AICAP, a multi-institutional research and education consortium focused on avian influenza, was launched with its first USDA grant in 2005. AICAP program director Daniel R. Perez, a University of Maryland associate professor and virologist, said “This new USDA grant will be critical to continue the groundbreaking research, education, outreach and development programs that we have established in the past three years.
“We have gained new insights into the molecular basis of avian influenza, and we have developed an important education component on the risks of avian influenza to birds and humans. But there is much more to be done, in all areas of avian influenza research,” said Perez.Risks to Food Source, Humans
Avian influenza is also a human killer, with a number of recent deaths in Asia among people who have had direct contact with contaminated birds. As new genetic mutations of the virus continue to spread to Europe and Africa, public health officials remain concerned that a strain of avian influenza could mutate into a form that could be transmitted from human to human, kicking off a deadly influenza pandemic.
AICAP To Date
AICAP goals include epidemiology, basic research, diagnostics, vaccines, and education. Since 2005, AICAP researchers and educators have:
* Assembled the first continent-wide network to study the ecological and biological characteristics of avian influenza viruses isolated from wild birds;
* Integrated research and education into a unique program available to a range of poultry producers;
* Shown that quail can change and expand the host range of avian influenza viruses; found that quail respiratory and intestinal tracts have human-like sialic acid receptors that could partially explain the emergence of avian influenza strains with the capacity to infect humans;
* Developed a comprehensive program to train producers and veterinarians on depopulation and composting of flocks with avian influenza; the training program has been delivered in 33 states and in Canada and Brazil;
* Developed a testing component for rapid diagnosis of avian influenza in birds;
* Developed promising vaccines for mass immunization of birds.
“In the next three years, we will be able to consolidate our research and education structures conducive of more integrated projects or programs that will benefit the poultry industry and contribute to the prevention of pandemic influenza,” Perez said.Research Consortium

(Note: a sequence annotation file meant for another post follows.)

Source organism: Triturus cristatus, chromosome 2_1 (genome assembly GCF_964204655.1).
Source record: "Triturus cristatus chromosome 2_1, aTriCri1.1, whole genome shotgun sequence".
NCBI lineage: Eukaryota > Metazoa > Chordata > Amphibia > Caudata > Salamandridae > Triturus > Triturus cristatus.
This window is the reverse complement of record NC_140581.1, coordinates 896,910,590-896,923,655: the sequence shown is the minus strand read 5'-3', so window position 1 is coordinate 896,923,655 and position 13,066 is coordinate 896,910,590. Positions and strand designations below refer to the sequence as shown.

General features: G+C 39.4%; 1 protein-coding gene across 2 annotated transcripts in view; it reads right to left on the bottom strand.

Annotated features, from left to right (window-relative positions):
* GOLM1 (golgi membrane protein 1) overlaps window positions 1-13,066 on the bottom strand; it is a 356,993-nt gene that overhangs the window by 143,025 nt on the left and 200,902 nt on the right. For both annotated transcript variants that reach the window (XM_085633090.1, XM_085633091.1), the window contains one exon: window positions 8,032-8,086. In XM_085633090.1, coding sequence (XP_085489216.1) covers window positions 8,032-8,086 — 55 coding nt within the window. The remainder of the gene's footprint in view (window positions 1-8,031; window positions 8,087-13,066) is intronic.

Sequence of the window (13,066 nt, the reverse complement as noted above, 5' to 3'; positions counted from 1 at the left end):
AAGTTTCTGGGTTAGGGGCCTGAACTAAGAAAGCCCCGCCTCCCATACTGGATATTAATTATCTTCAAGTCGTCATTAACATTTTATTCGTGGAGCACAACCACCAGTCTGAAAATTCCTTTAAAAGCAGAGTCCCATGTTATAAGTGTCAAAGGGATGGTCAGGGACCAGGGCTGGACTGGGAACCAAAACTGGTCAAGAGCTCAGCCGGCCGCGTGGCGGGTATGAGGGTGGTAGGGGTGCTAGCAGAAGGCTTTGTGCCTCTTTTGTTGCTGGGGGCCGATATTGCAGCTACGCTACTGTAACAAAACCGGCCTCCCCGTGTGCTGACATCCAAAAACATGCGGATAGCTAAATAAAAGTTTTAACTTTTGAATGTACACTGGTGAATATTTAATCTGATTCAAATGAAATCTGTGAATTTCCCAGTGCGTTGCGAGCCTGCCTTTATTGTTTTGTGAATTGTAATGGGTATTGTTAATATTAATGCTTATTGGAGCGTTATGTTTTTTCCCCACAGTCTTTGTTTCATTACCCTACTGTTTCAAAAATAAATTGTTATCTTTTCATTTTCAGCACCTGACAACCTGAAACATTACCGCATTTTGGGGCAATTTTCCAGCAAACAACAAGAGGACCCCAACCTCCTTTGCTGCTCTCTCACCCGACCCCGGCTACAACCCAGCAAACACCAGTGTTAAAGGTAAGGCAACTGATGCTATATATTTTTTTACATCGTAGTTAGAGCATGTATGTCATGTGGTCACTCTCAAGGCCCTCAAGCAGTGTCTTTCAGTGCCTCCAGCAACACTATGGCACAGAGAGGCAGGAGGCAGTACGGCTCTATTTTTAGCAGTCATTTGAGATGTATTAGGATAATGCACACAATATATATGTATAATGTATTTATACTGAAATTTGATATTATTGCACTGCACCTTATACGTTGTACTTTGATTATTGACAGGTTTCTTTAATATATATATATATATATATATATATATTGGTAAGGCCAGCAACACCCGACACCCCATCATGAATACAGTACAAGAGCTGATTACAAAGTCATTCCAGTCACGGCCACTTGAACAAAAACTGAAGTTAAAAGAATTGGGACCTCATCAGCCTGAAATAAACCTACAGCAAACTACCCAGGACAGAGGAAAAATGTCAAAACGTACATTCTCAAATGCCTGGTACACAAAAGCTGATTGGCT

Also instrumental for the success of the AICAP is the participation of members of the Scientific Advisory Board: David Swayne, USDA-ARS; Jeffrey Taubenberger, NAID-Intramural branch; Richard Webby, St. Jude Children’s Research Hospital; Diane Hulse-Post, CEIRS-NIAID-NIH, Todd Davis, Influenza Division, CDC; Dennis Senne, NVSL-USDA; Seth Swafford, APHIS-Wildlife-USDA; Michael Perdue, HHS; Ron Fouchier, Erasmus Medical Center, The Netherlands; Chuck Hofacre, American Association of Avian Pathologists; Ronald Ritter and Elizabeth Krushinskie, Poultry Industry; Gavin MacGregor-Skinner, USAID.
Ellen Ternes | newswise
Energy crop production on conservation lands may not boost greenhouse gases
13.03.2017 | Penn State
How nature creates forest diversity
07.03.2017 | International Institute for Applied Systems Analysis (IIASA)
Astronomers from Bonn and Tautenburg in Thuringia (Germany) used the 100-m radio telescope at Effelsberg to observe several galaxy clusters. At the edges of these large accumulations of dark matter, stellar systems (galaxies), hot gas, and charged particles, they found magnetic fields that are exceptionally ordered over distances of many million light years. This makes them the most extended magnetic fields in the universe known so far.
The results will be published on March 22 in the journal „Astronomy & Astrophysics“.
Galaxy clusters are the largest gravitationally bound structures in the universe. With a typical extent of about 10 million light years, i.e. 100 times the...
Researchers at the Goethe University Frankfurt, together with partners from the University of Tübingen in Germany and Queen Mary University as well as Francis Crick Institute from London (UK) have developed a novel technology to decipher the secret ubiquitin code.
Ubiquitin is a small protein that can be linked to other cellular proteins, thereby controlling and modulating their functions. The attachment occurs in many...
In the eternal search for next generation high-efficiency solar cells and LEDs, scientists at Los Alamos National Laboratory and their partners are creating...
Silicon nanosheets are thin, two-dimensional layers with exceptional optoelectronic properties very similar to those of graphene. Albeit, the nanosheets are less stable. Now researchers at the Technical University of Munich (TUM) have, for the first time ever, produced a composite material combining silicon nanosheets and a polymer that is both UV-resistant and easy to process. This brings the scientists a significant step closer to industrial applications like flexible displays and photosensors.
Silicon nanosheets are thin, two-dimensional layers with exceptional optoelectronic properties very similar to those of graphene. Albeit, the nanosheets are...
Enzymes behave differently in a test tube compared with the molecular scrum of a living cell. Chemists from the University of Basel have now been able to simulate these confined natural conditions in artificial vesicles for the first time. As reported in the academic journal Small, the results are offering better insight into the development of nanoreactors and artificial organelles.
Enzymes behave differently in a test tube compared with the molecular scrum of a living cell. Chemists from the University of Basel have now been able to...
20.03.2017 | Event News
14.03.2017 | Event News
07.03.2017 | Event News
22.03.2017 | Materials Sciences
22.03.2017 | Physics and Astronomy
22.03.2017 | Materials Sciences